Cyril serendipitously meets a woman named Samantha. After buying back the boy’s bike, Samantha befriends Cyril and is eventually agrees to keep him in her care on weekends, apparently without any foster care training, formal paperwork, or any other restrictions. He is just given to her. It is on this point – staying home on weekends and other issues of foster care – that things get complicated. I do not know the Belgian foster care system at all, and I do not know if its mechanisms are presented accurately in this movie; if they are, then it is a very strange system indeed. I do not want to make a big fuss about this point, but what the Dardennes depict in The Kid with a Bike is extremely different from the foster care system in the US, which has mountains of paperwork, hours of state-mandated training, and what seems like an encyclopedic amount of restrictions; all of which can be tailored to each individual child. The fact that none of this exists in the film should tell us one of two things: either the Belgian foster system is the most the most irresponsible foster systems known to man or the Dardennes have circumnavigated a lot of expositional detail to present us a condensed foster child fable. If these technical details had been thrown in, The Kid with a Bike would have been far more realistic and yet far less interesting.

The most striking aspect of Cyril’s placement is that he is allowed “unsupervised time”. In other words, Samantha is permitted to let Cyril run around freely. He can go where he wants and hang out with whomever he’d like. Samantha is free to run her salon, go on dates with her boyfriend, or whatever; the state is willing to give Cyril to her, but they are not requiring that she be responsible for him. The American foster system would rarely let an 11 year old child roam the ranges free. This situation becomes more acute when we think about Cyril’s behavior – erratic, taciturn, and sometimes violent; always driven by his immediate emotional needs. In the Dardanne’s world, it make sense to let Cyril run free – it accords them more opportunities for dramatic tension – but this is not the best way to support and protect a child who has just lost his family.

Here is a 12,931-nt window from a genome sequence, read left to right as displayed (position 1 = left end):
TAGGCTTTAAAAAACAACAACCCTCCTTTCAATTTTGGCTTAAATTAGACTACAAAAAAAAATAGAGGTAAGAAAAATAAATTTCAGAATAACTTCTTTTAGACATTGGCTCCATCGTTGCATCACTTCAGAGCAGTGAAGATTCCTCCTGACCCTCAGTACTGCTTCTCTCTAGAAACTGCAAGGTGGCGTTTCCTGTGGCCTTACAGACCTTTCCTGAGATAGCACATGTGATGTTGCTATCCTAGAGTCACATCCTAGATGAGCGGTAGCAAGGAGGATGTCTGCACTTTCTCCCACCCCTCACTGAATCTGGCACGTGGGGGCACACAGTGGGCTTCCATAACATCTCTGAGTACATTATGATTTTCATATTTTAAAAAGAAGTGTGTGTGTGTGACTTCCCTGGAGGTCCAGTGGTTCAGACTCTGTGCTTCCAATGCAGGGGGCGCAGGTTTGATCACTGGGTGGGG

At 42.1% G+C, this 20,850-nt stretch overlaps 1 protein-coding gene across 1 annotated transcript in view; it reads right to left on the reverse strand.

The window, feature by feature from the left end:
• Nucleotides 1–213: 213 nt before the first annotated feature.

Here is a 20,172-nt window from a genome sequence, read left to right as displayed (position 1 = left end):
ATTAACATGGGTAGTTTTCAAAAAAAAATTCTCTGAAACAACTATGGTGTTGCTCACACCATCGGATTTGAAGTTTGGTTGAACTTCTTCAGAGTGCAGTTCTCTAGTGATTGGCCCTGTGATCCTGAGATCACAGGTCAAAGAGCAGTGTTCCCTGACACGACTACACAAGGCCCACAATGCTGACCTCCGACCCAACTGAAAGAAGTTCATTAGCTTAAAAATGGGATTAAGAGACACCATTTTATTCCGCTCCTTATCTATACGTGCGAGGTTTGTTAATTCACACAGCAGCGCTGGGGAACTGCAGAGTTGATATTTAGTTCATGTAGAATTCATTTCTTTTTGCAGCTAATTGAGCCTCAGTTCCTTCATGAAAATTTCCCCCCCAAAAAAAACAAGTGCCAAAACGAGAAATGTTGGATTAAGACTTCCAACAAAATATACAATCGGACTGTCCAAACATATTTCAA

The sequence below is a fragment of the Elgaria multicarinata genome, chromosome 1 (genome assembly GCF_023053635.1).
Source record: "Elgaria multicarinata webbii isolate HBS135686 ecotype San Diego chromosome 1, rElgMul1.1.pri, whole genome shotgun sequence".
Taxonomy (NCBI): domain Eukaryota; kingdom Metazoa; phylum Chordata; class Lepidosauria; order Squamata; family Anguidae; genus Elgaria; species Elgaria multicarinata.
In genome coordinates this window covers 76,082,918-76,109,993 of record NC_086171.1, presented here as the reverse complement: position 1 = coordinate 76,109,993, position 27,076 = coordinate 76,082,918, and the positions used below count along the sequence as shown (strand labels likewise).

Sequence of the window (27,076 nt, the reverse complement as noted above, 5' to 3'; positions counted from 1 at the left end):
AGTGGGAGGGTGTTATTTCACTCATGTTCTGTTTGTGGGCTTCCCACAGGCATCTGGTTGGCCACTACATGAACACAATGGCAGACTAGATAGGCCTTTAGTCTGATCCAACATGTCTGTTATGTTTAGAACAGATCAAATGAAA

But again, we are not concerned with reality or what might work in an actual foster placement. This is a fictional placement, and the structures that have been set up by the Dardennes place Cyril on a beautiful arc.

By virtue of his “unsupervised” status, Cyril seeks out a surrogate father-figure in a local thug. He gets himself into serious trouble and he defies his foster mother in frightening ways. He plows through his stages of grief, and it is all but impossible for his new caretaker to control or protect him. Cyril, like just about every other foster child on the planet, is a confused being and his self-awareness level is so low that he doesn’t even realize how confused he is. But Cyril is not stupid, and the Dardenne’s don’t impair him with any mental illness or other such nonsense. When he strays, he knows it, and if he’s not always aware of the motivations behind every one of his actions, he does know that Samantha can be his salvation.

The most luminous moment in The Kid with a Bike has been understandably exploited in print advertisements. Cyril and Samantha are riding bikes together. Cyril’s bike has become a symbol throughout the film, constantly referring back to the child’s past life, a life that we never see. Through the Dardenne’s tracking camera, they seem to be flying at breakneck speed. They pull ahead and behind each other with lucid grace. With all the trouble that Cyril has been through and all the trouble he has caused, the moment is a glorious respite, offering a profound sense of belonging. But the most important moment of the film comes just moments after that shot. Tired, the two slow down and then decide to switch bikes. Cyril mounts the adult bike. It doesn’t fit him well, but he is able to ride. Likewise, Samantha rides the children’s bike, but gracelessly. The symbolism is obvious but somehow delicate and affecting. It is the ideal. The child takes on the responsibilities of adult maturity and the foster parent places herself in the position of the child. Sympathy, growth, fostering. This is what it should be like. The technical definition meets its ideal realization. In real life, it rarely works this way, though.

The Kid with a Bike is a tremendous dream; a film without sentimentality and yet able to inspire our best natures.